Cocoa Farmers Learn Sustainable Environmental PracticesJun 24, 2016
The United Nations Development Programme (UNDP) and Mondelez-Cocoa Life are playing a significant role in the Ghanaian Cocoa sector by contributing to enhance the capacity of Extension workers on sustainable environmental practices.
The extension service in the area of sustainable cocoa production has been weak in capacity, content and delivery to farmers. Institutional structures and manpower know-how to deal with the situation appears to be very fragile. Also, many farmers and extension workers lack knowledge on environmentally sustainable cocoa farming practices.
Realizing this challenge, the UNDP in collaboration with Mondelez Cocoa Life through the Environmental Sustainability and Policy for Cocoa Production in Ghana Project (ESP) developed a supplementary cocoa manual for training extension workers to broaden their knowledge. Over two hundred (200) cocoa extension officers have been trained on current trends of sustainable environmental practices to help improve the situation.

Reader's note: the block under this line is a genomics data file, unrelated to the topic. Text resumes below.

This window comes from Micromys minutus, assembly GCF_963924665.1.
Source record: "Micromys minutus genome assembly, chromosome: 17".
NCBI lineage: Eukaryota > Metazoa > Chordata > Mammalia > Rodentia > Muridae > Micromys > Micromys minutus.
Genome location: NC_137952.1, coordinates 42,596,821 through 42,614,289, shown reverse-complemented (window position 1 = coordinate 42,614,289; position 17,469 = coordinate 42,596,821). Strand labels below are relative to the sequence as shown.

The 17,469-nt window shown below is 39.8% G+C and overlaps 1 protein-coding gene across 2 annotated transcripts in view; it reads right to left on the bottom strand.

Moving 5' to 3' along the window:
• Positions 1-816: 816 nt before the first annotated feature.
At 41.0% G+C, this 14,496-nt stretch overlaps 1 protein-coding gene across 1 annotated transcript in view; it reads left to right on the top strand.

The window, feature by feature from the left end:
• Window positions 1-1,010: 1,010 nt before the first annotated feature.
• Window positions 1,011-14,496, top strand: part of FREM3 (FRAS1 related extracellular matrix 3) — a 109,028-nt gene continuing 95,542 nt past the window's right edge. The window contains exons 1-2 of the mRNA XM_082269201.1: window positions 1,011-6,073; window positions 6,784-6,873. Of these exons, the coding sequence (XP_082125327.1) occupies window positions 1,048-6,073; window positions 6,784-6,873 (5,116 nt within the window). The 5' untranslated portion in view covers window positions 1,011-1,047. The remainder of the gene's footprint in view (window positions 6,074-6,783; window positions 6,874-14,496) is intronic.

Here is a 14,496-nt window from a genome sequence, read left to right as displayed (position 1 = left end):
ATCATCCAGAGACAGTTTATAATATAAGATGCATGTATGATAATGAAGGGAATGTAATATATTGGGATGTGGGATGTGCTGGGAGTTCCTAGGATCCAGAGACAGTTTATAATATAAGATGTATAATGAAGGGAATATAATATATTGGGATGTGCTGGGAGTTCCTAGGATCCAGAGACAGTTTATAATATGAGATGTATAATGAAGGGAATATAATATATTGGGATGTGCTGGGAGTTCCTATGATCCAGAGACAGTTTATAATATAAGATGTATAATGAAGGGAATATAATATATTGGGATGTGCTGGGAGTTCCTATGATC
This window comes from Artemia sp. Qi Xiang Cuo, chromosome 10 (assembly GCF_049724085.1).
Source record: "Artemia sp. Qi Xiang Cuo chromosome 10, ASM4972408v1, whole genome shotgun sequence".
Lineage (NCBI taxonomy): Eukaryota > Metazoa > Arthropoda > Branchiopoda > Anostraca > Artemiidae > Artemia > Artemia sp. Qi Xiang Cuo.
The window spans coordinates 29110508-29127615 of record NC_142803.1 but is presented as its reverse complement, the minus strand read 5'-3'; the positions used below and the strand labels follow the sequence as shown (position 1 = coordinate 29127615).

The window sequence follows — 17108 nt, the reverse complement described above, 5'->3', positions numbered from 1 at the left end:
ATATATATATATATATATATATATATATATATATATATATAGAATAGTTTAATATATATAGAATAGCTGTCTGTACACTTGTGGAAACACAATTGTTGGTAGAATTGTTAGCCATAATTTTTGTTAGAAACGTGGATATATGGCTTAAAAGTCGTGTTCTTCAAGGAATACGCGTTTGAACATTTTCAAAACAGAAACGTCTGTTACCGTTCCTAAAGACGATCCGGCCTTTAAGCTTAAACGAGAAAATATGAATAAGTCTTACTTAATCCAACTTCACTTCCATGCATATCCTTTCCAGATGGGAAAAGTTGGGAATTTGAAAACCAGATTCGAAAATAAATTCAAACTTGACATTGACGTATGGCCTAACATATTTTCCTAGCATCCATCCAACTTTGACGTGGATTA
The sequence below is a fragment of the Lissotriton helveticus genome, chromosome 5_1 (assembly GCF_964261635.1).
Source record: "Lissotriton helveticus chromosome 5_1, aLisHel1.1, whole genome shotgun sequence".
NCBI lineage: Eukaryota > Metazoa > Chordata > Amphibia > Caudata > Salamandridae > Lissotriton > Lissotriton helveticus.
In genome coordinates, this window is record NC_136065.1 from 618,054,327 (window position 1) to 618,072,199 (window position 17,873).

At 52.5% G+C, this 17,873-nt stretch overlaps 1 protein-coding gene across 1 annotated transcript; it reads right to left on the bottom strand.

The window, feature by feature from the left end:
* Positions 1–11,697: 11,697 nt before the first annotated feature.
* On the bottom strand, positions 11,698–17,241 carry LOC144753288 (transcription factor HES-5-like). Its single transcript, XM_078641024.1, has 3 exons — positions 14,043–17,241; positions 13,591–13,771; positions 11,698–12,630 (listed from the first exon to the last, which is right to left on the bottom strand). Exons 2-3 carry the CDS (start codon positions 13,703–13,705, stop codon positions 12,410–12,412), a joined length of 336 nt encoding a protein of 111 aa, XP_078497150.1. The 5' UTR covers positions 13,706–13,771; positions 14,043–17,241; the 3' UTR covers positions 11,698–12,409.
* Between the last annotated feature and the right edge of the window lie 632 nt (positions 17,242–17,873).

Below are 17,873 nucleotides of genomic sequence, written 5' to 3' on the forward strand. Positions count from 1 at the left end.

Speaking at the workshop held in Bunso in the Eastern Region, the Technical Manager of Cocoa Health and Extension Division (CHED), Mr. William Minta Wiafi said, “The materials were excellent and have enhanced the knowledge of the extension agents and coordinators on contemporary methodologies, sustainability concepts and techniques as well as the opportunity for practical knowledge to reverse the current trends in unsustainable farming practices.”
He encouraged the officers to incorporate the knowledge gained in environmental sustainability practices in their scheduled engagement with farmers.
“Previously we had been telling farmers not to undertake certain harmful practices without having adequate knowledge to explain to them the harmful effects behind such practices, but after the training we now have a better understanding of what we have been telling farmers to desist from such as bush burning.” Said Priscilla Asare-Danquah, a cocoa extension coordinator at Tafo in the Eastern region.
Frank Antwi Amamoo, also a community extension agent in the Agona Nyakrom District in the Central Region said “The workshop has really exposed me to deeper understanding of soil and water conservation, biodiversity and ecosystem conservation in cocoa landscapes which are critical for sustainable cocoa production.” He added that the training had equipped him with the vital techniques and practical skills in sustainable production practices.
In 2015, The Environmental Sustainability and Policy for Cocoa Production project with the support of UNDP and Mondelez trained close to 200 COCOBOD field officers on the general framework on environmental sustainability in cocoa landscapes.